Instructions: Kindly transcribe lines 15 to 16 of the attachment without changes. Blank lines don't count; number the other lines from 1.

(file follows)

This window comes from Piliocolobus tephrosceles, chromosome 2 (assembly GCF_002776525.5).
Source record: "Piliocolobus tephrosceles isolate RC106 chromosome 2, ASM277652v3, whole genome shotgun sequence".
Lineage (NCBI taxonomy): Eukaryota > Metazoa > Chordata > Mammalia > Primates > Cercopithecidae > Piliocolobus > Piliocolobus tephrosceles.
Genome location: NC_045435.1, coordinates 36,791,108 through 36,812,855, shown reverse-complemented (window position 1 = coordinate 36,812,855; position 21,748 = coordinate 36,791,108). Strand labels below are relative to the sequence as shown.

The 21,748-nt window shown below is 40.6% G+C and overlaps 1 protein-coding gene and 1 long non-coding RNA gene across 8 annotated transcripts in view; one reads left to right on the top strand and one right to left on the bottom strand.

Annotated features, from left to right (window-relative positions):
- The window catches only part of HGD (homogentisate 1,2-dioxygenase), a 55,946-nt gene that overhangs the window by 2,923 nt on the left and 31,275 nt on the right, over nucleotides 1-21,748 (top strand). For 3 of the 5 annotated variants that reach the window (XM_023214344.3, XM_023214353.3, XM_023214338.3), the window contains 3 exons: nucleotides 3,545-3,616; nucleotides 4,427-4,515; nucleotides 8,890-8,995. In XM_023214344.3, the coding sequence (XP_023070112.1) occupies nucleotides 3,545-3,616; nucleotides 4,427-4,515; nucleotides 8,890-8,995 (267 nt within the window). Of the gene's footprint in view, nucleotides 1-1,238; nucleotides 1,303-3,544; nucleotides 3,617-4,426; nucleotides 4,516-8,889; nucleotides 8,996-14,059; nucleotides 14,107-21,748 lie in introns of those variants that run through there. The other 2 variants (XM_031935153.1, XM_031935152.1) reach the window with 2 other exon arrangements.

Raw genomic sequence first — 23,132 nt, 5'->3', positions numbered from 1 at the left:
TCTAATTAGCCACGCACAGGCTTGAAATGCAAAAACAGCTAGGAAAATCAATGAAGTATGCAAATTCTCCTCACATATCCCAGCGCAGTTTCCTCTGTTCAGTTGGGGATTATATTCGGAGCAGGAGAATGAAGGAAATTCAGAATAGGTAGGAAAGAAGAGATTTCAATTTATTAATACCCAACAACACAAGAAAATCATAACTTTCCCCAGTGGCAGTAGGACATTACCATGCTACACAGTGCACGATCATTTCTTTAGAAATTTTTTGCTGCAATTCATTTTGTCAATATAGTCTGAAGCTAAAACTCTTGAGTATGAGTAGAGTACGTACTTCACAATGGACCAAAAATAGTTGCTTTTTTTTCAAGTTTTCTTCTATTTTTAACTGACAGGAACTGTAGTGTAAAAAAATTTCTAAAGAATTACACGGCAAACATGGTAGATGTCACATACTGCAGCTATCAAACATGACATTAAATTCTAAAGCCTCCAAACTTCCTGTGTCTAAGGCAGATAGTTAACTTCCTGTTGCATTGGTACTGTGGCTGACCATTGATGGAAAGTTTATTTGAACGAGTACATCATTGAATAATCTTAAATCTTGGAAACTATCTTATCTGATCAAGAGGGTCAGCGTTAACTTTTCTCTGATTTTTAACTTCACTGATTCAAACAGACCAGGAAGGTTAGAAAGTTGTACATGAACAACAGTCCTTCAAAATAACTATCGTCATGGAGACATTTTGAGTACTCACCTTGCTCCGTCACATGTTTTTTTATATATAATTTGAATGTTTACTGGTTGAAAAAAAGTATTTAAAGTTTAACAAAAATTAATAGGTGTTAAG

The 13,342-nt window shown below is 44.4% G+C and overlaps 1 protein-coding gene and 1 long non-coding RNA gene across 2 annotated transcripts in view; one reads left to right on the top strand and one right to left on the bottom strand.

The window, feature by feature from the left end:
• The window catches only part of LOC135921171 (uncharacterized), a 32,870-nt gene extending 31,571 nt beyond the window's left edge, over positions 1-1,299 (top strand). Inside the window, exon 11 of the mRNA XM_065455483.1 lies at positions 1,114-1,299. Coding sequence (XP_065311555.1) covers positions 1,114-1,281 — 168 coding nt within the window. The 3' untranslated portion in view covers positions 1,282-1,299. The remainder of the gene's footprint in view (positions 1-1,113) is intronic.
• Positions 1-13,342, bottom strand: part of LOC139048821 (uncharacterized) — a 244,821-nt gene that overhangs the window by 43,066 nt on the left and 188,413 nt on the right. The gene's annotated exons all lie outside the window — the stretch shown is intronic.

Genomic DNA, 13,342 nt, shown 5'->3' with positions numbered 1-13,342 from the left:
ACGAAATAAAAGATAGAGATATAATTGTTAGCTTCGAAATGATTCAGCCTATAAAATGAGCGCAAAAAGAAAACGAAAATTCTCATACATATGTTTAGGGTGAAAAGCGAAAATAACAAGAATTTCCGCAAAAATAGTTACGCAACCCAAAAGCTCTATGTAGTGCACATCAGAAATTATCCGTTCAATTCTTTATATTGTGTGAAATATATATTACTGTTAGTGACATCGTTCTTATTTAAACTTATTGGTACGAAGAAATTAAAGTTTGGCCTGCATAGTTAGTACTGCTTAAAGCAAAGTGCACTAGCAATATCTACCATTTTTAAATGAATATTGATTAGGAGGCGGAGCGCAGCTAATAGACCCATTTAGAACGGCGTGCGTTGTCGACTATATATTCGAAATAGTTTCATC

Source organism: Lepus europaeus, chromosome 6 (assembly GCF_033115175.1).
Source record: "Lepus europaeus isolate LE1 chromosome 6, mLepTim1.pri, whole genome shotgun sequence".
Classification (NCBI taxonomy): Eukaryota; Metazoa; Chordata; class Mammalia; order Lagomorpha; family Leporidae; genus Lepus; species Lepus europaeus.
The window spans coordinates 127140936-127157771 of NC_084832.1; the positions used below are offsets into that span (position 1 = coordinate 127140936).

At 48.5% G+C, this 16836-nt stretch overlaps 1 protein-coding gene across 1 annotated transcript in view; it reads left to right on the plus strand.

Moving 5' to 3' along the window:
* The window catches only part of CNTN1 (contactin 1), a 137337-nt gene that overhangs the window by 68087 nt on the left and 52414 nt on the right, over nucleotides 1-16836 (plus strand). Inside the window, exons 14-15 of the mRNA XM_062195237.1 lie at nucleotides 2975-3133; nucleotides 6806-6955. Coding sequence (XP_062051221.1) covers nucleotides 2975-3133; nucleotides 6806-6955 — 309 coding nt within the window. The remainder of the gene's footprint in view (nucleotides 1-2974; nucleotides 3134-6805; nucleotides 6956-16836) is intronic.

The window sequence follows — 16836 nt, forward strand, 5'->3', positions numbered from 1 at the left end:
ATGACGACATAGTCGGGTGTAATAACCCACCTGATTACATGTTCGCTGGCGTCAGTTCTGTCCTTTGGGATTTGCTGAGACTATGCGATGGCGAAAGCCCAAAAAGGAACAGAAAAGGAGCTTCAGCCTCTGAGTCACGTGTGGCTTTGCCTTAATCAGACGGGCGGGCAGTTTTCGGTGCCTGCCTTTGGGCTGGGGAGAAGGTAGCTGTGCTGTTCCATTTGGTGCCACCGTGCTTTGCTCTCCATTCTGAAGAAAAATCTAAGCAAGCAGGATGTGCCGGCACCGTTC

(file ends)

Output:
ACGAAATAAAAGATAGAGATATAATTGTTAGCTTCGAAATGATTCAGCCTATAAAATGAGCGCAAAAAGAAAACGAAAATTCTCATACATATGTTTAGGGTGAAAAGCGAAAATAACAAGAATTTCCGCAAAAATAGTTACGCAACCCAAAAGCTCTATGTAGTGCACATCAGAAATTATCCGTTCAATTCTTTATATTGTGTGAAATATATATTACTGTTAGTGACATCGTTCTTATTTAAACTTATTGGTACGAAGAAATTAAAGTTTGGCCTGCATAGTTAGTACTGCTTAAAGCAAAGTGCACTAGCAATATCTACCATTTTTAAATGAATATTGATTAGGAGGCGGAGCGCAGCTAATAGACCCATTTAGAACGGCGTGCGTTGTCGACTATATATTCGAAATAGTTTCATC

Source organism: Lepus europaeus, chromosome 6 (assembly GCF_033115175.1).